During research voyages in space, astronauts have the opportunity to see our planet Earth from many miles away. Countless others remain hopeful to someday have the same experience. Six astronauts, who had the chance to go into space, described their individual experiences during their time away from the planet. Chris Hadfield, Jerry Linenger, Nicole Scott, Mae Jemison, Leland Melvin, and Mike Massimino have all spent at least a week in space, if not longer. They each had different and distinct moments in space when their perspectives of the world changed, a shift which is called the “overview effect.” [read more...]
There is no denying the importance of the arts in our city, with murals lining streets and buildings, art fairs, museums, and the artists that make it all possible. Two of those artists, Sachi and Laura Komai, can be found at their paper and craft shop, Anthology. [read more...]
Out of all the things a first-year student at Harvard could do during spring break, Manny Medrano, with the help of his professor, spent his making an archaeological breakthrough. [read more...]
There is much to see in Dane County. Excellent museums, beautiful scenery, the state Capitol building, and the UW-Madison campus. In addition to its beautiful natural landscape, Madison has a rich and fascinating cultural landscape. We even have storm drains decorated with art. [read more...]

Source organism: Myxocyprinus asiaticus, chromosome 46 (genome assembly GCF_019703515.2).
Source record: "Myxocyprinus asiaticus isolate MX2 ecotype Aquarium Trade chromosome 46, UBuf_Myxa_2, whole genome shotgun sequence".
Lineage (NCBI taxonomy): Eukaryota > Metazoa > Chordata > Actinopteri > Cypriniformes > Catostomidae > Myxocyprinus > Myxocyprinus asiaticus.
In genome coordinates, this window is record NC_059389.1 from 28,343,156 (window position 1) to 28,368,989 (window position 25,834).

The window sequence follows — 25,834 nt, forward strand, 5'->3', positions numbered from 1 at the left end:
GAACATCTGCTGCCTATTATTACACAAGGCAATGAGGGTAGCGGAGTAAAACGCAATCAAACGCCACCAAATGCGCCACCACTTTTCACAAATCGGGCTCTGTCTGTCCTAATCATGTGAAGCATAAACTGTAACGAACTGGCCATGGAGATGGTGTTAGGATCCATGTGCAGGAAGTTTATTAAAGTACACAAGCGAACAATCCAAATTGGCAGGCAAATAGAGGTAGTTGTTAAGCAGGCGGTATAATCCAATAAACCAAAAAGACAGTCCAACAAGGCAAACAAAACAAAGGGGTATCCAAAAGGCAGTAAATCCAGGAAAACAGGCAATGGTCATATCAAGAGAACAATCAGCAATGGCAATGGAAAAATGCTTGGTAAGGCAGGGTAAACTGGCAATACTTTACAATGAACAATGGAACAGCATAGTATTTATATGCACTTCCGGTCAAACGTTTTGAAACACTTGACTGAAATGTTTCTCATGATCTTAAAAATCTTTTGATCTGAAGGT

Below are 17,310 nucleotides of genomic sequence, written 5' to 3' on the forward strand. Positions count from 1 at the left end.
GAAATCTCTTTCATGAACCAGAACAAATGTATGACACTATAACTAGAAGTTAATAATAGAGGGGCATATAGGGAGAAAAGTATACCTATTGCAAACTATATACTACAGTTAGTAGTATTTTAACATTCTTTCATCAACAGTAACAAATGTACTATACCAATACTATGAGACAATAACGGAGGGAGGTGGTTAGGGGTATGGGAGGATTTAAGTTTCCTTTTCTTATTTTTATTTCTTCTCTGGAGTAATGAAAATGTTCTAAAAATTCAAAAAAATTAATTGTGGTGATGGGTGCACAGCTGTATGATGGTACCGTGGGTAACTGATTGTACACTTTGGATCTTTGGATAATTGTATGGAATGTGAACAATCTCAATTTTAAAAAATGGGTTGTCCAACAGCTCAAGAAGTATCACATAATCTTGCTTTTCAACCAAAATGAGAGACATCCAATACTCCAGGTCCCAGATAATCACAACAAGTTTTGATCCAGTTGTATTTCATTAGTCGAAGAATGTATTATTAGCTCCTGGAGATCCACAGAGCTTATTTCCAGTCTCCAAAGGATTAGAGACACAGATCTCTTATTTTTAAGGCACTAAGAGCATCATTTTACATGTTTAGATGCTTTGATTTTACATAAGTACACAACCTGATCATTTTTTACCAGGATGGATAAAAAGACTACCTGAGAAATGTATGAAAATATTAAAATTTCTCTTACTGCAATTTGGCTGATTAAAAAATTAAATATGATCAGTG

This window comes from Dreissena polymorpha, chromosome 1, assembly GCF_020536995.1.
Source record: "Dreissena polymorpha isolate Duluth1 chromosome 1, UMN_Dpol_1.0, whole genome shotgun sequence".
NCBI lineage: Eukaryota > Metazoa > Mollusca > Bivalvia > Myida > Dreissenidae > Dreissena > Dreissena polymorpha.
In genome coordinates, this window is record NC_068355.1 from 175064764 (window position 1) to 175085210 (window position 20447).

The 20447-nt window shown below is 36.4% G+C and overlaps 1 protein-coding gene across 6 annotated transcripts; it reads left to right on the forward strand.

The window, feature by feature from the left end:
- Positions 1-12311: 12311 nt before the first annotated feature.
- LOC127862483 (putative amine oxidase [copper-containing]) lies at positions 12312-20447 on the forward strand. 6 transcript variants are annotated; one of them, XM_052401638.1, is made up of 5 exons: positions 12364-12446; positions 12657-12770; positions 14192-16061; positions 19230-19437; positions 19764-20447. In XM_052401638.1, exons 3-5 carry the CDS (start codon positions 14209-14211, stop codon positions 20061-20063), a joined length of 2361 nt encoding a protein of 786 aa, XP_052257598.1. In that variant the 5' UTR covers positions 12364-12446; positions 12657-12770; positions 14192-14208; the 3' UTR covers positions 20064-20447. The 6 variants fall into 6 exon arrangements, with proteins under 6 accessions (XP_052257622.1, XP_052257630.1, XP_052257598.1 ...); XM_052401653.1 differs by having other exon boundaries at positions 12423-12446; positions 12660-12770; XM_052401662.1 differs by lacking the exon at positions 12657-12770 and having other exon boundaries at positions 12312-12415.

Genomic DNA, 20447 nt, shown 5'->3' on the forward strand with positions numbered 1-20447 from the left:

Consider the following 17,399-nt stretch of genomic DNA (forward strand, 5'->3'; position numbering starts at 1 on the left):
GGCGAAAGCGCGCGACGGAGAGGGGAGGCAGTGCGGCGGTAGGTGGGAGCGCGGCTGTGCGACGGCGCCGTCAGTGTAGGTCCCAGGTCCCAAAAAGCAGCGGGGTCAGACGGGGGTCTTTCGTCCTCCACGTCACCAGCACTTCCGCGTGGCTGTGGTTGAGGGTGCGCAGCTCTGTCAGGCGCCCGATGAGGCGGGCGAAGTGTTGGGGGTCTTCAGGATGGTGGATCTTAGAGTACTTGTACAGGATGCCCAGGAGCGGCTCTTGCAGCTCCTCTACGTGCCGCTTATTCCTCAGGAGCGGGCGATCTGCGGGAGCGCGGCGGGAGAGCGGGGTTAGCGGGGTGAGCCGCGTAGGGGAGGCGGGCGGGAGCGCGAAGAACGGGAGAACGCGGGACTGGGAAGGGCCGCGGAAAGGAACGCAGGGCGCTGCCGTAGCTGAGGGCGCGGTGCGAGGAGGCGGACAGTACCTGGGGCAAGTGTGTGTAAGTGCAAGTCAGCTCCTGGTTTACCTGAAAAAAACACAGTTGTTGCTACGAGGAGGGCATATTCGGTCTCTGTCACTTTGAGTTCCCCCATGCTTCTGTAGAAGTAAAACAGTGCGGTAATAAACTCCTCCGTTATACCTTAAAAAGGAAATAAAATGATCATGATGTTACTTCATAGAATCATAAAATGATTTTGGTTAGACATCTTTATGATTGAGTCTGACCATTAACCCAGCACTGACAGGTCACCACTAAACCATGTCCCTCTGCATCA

Langston Hughes was an African American poet, playwright and novelist. He became an early cultural icon, and his writing became part of the Harlem Renaissance during the 1920s. He focused on the failed dreams and bright hopes of his world. [read more...]
Sometimes people use the phrase “I could care less,” which is actually incorrect grammar. Or, at the very least, it’s not what the person meant to say. [read more...]
Social media is a large part of how teenagers interact with each other; however, it also overwhelms many teens and leads them to experience burnout. Some teenagers begin using social media as a way to engage with their peers, but the pressures resulting from its use eventually cause them to take breaks or leave the medium entirely. [read more...]
Facebook has been through quite a lot since its humble beginnings in 2004. Allegations of negligence in policing content and ads, interference in the 2016 election using their platform, and a massive privacy scandal are only some of the problems the social media company has encountered. Facebook has impacted online journalism atmosphere in numerous ways. Including a push to promote video content that left news outlets in limbo. [read more...]